Imagine you own the cloud.
You have many users, software programs, and total control over cloud resources. These resources comprise data and other sensitive information. They are all collectively referred to as ‘identities.’
Now imagine all these elements are uncategorized, and there is unrestricted access.
It could cause a severe data breach.
You need to arrange such elements and bring order to these identities. CIEM (Cloud Infrastructure Entitlement Management) solutions add privileges to identities and build structure.
IAM (Identity and Access Management) tools. Still, a downside is that IAM can only do something if someone misconfigured your identity or if any of these privileges stop working suddenly.
CIEM (Cloud Infrastructure Entitlement Management) checks these identities, modifies privileges where needed, and manages these identities across single or multi-cloud environments. Let’s dive deeper into what Cloud Infrastructure Entitlement Management is and more on that below.
Table of Contents:
- What is CIEM (Cloud Infrastructure Entitlement Management)?
- Why Is CIEM Important to Your Cloud Security Strategy?
- How CIEM Is Different from IAM?
- CIEM Lifecycle
- CIEM Overview: Challenges, Benefits, and Limitations and Best Practices
- Fortifying Cloud Security Posture with PingSafe
What is CIEM (Cloud Infrastructure Entitlement Management)?
Cloud Infrastructure Entitlement Management (CIEM) constantly monitors, tests, and detects identity-related misconfigurations across cloud environments. It is the process of reducing risks by enforcing least privilege access for user accounts. CIEM is one of the many features embedded within Cloud-Native Application Protection Platform (CNAPP) solutions and works in combination with Cloud Workload Protection (CWPP), Cloud Security Posture Management (CSPM), and other security processes. Cloud Infrastructure Entitlement Management alone cannot secure the cloud, but it is mighty when used with other tools.
What are the CIEM Features?
Cloud Infrastructure Entitlement Management solutions offer powerful features such as:
- IAM Configuration, Management & Compliance – IAM configuration, management, and compliance settings allow organizations to meet risk management requirements and regulatory standards. It authenticates users, removes unused roles, and ensures data integrity by enforcing higher levels of protection.
- DevOps Security – DevOps security overcomes roadblocks in Agile development and drives innovation. It enables granular, manual permissions and remediates excessive permissions automatically without disrupting business operations.
- Targeted Threat Intelligence Collection – Targeted threat intelligence collection neutralizes threats before they have a chance to occur. It addresses security issues from the roots and takes a proactive approach to cyber security.
- Behavioral Analytics – Behavioral analytics analyzes user behaviors in cloud environments and looks for suspicious patterns. It flags network anomalies, gives enhanced visibility into insider threats, and generates insights from historical data..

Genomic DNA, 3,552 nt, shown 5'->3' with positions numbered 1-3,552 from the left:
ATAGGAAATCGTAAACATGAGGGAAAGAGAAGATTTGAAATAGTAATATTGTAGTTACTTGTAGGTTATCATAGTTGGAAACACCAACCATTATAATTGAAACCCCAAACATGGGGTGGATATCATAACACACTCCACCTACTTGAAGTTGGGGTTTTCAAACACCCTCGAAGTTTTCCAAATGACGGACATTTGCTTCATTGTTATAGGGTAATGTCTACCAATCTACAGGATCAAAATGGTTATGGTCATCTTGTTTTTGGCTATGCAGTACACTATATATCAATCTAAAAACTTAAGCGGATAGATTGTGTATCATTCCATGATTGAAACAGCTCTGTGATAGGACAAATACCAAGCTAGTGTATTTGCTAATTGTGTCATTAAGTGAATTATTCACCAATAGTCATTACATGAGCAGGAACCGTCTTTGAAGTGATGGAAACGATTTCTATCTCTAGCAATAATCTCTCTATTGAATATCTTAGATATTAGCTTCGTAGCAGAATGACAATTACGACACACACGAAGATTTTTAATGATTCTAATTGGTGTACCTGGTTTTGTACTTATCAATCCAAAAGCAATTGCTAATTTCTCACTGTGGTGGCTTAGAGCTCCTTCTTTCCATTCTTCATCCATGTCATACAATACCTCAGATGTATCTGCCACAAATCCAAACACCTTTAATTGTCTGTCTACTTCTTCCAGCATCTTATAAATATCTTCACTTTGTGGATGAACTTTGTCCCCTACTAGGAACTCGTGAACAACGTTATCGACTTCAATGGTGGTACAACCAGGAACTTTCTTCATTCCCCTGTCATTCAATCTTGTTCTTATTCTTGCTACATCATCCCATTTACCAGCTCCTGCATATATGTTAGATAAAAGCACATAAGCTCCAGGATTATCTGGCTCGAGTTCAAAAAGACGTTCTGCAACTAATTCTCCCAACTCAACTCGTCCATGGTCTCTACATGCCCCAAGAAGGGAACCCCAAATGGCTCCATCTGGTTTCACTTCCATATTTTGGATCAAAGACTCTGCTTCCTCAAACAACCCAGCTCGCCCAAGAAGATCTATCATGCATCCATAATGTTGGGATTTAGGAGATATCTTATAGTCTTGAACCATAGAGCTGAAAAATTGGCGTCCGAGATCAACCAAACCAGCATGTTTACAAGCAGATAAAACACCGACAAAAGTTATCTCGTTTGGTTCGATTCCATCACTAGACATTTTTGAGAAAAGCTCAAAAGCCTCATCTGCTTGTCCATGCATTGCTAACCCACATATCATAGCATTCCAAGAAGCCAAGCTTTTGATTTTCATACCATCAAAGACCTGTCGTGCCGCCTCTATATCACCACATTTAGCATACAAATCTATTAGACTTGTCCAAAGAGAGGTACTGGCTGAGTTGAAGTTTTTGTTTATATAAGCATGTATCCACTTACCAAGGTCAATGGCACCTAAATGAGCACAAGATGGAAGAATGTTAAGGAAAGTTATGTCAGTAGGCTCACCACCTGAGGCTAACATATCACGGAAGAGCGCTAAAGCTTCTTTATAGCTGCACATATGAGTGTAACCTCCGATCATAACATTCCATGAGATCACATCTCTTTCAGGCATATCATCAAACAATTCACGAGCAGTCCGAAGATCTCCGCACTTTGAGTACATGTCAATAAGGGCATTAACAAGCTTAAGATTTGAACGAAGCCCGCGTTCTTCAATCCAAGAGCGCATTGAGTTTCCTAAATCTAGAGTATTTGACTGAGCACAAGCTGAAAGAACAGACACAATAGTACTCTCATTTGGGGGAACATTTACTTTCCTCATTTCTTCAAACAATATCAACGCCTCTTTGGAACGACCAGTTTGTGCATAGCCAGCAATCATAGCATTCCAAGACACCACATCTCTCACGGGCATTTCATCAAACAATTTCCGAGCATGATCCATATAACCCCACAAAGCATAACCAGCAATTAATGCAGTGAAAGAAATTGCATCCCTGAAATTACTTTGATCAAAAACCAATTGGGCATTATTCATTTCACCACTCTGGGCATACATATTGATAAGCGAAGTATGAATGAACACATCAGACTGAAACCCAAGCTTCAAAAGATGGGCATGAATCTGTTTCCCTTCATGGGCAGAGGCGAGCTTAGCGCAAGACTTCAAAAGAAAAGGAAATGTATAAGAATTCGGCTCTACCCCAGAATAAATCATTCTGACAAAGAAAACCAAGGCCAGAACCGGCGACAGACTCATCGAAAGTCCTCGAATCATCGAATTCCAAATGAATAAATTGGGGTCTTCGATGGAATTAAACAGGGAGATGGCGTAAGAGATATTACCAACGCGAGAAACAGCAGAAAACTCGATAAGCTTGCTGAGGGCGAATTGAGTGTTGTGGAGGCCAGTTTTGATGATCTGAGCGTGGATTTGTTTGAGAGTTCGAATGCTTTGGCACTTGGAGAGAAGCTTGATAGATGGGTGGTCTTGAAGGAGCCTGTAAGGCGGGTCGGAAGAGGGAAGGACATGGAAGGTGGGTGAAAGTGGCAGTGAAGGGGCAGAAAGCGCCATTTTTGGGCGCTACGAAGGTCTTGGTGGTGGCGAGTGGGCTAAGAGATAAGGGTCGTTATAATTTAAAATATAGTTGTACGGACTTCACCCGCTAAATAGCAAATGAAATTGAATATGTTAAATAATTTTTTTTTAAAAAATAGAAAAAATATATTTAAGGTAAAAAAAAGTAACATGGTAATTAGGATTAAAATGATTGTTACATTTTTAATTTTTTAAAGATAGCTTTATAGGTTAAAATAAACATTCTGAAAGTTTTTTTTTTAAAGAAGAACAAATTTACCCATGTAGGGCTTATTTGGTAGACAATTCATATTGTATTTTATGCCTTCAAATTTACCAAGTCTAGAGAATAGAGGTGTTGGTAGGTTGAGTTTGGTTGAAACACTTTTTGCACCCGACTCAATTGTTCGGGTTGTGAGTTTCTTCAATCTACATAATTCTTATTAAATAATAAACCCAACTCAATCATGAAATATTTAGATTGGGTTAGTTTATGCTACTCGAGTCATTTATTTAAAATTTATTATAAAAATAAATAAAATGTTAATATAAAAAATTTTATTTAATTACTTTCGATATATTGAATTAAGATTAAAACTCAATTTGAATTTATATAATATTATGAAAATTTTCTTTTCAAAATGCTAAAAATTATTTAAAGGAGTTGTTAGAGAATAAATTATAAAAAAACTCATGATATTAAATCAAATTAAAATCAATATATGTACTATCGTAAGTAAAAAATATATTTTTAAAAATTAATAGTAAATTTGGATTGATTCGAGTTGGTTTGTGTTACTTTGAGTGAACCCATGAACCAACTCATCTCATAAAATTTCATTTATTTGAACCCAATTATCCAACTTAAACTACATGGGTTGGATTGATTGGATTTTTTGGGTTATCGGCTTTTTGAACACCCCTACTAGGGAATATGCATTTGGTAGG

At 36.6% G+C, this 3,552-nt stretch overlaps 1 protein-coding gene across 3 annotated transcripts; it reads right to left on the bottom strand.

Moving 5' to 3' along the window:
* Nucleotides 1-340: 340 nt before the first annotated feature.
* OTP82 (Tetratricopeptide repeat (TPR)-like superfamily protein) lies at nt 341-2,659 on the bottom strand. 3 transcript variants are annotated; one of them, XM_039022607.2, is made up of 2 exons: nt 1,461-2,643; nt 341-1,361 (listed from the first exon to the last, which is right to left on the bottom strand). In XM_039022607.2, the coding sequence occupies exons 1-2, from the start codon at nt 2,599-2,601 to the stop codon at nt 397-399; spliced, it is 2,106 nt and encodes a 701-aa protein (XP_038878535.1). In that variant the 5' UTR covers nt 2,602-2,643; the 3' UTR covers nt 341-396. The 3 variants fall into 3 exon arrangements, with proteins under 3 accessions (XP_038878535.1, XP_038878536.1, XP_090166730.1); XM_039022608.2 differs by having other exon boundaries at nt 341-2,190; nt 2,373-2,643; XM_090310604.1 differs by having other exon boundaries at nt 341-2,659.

- Risk-based prioritization – Cloud Infrastructure Entitlement Management assigns priority levels to risks, categorizes them, and sets an order of prioritization. The highest-level risks are addressed first, while the negligible ones are taken care of last.
- Comprehensive IAM Risk Posture Visibility – AI and ML-powered analytics in Cloud Infrastructure Entitlement Management help maintain an accurate inventory of all IAM and cloud entitlements. It also manages the sheer volumes of growing entitlements data and assesses their risks.
- Entitlement Rightsizing and Unified Visibility – Entitlement rightsizing refers to managing and mitigating entitlements within the environment. Unified visibility handles multiple entitlements from a single solution and enforces pre-built identities.
- Least Privilege Enforcement Implementation – CIEM privilege escalation attacks are common, and organizations can secure cloud accounts by enforcing least privilege access. It prevents unwanted escalations and grants unrestricted permissions for data access on a need-to-know basis.
What are the Components of CIEM?
The main components of Cloud Infrastructure Entitlement Management are:
- Entitlement visibility, discovery, and management
- Data discovery and visualization
- Advanced analytics
- Permissions monitoring
Cloud Infrastructure Entitlement Management tools scan:
- User entitlements and analyze which entitlements exist
- The roles granted to users and what users on machines can do with said entitlements
- Which humans and machines can access cloud resources and how assigned entitlements are used to interact with them
CIEM solutions assess whether the access privileges granted to users are necessary for achieving a workload’s intended purposes. If an entitlement provides excessive access, the solution will automatically alert administrators for a manual review and revoke it. Additionally, CIEM tools can detect drifts in entitlement configurations and ensure that compliance standards automatically align with business objectives and user demands.